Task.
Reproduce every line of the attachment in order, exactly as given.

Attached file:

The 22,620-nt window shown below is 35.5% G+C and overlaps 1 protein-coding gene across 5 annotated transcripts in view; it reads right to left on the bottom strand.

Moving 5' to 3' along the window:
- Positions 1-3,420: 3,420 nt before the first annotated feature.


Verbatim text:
The 22,620-nt window shown below is 35.5% G+C and overlaps 1 protein-coding gene across 5 annotated transcripts in view; it reads right to left on the bottom strand.

Moving 5' to 3' along the window:
- Positions 1-3,420: 3,420 nt before the first annotated feature.